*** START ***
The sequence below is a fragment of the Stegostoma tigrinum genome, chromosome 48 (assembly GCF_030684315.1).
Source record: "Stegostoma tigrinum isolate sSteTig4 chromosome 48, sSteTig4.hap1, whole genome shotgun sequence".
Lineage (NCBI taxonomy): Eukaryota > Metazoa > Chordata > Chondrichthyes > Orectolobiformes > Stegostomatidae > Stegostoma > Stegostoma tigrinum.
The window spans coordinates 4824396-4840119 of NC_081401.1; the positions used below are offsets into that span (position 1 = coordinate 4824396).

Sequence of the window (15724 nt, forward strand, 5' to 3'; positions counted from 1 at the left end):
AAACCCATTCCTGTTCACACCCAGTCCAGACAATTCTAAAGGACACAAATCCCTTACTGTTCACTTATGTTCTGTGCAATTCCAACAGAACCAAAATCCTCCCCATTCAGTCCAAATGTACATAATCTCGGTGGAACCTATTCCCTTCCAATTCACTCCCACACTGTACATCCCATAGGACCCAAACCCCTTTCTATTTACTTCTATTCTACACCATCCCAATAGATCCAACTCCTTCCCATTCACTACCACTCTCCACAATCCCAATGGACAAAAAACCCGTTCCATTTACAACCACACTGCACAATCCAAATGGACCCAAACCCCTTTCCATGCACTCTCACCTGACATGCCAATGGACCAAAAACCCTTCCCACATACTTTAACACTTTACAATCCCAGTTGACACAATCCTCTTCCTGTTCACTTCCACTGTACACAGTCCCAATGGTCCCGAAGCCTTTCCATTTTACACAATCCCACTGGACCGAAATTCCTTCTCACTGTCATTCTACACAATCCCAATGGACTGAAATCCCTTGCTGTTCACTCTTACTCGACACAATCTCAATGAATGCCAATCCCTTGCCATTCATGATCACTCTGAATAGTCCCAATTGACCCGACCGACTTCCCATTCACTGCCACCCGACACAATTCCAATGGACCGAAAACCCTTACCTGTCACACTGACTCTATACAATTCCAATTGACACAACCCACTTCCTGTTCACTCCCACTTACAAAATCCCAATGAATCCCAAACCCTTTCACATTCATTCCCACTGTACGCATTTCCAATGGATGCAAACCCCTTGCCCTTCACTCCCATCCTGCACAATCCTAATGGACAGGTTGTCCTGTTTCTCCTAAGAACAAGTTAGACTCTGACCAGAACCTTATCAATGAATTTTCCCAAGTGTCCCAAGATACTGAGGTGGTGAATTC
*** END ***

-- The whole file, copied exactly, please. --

The sequence below is a fragment of the Stegostoma tigrinum genome, chromosome 48 (assembly GCF_030684315.1).
Source record: "Stegostoma tigrinum isolate sSteTig4 chromosome 48, sSteTig4.hap1, whole genome shotgun sequence".
Lineage (NCBI taxonomy): Eukaryota > Metazoa > Chordata > Chondrichthyes > Orectolobiformes > Stegostomatidae > Stegostoma > Stegostoma tigrinum.
The window spans coordinates 4824396-4840119 of NC_081401.1; the positions used below are offsets into that span (position 1 = coordinate 4824396).

Sequence of the window (15724 nt, forward strand, 5' to 3'; positions counted from 1 at the left end):
AAACCCATTCCTGTTCACACCCAGTCCAGACAATTCTAAAGGACACAAATCCCTTACTGTTCACTTATGTTCTGTGCAATTCCAACAGAACCAAAATCCTCCCCATTCAGTCCAAATGTACATAATCTCGGTGGAACCTATTCCCTTCCAATTCACTCCCACACTGTACATCCCATAGGACCCAAACCCCTTTCTATTTACTTCTATTCTACACCATCCCAATAGATCCAACTCCTTCCCATTCACTACCACTCTCCACAATCCCAATGGACAAAAAACCCGTTCCATTTACAACCACACTGCACAATCCAAATGGACCCAAACCCCTTTCCATGCACTCTCACCTGACATGCCAATGGACCAAAAACCCTTCCCACATACTTTAACACTTTACAATCCCAGTTGACACAATCCTCTTCCTGTTCACTTCCACTGTACACAGTCCCAATGGTCCCGAAGCCTTTCCATTTTACACAATCCCACTGGACCGAAATTCCTTCTCACTGTCATTCTACACAATCCCAATGGACTGAAATCCCTTGCTGTTCACTCTTACTCGACACAATCTCAATGAATGCCAATCCCTTGCCATTCATGATCACTCTGAATAGTCCCAATTGACCCGACCGACTTCCCATTCACTGCCACCCGACACAATTCCAATGGACCGAAAACCCTTACCTGTCACACTGACTCTATACAATTCCAATTGACACAACCCACTTCCTGTTCACTCCCACTTACAAAATCCCAATGAATCCCAAACCCTTTCACATTCATTCCCACTGTACGCATTTCCAATGGATGCAAACCCCTTGCCCTTCACTCCCATCCTGCACAATCCTAATGGACAGGTTGTCCTGTTTCTCCTAAGAACAAGTTAGACTCTGACCAGAACCTTATCAATGAATTTTCCCAAGTGTCCCAAGATACTGAGGTGGTGAATTC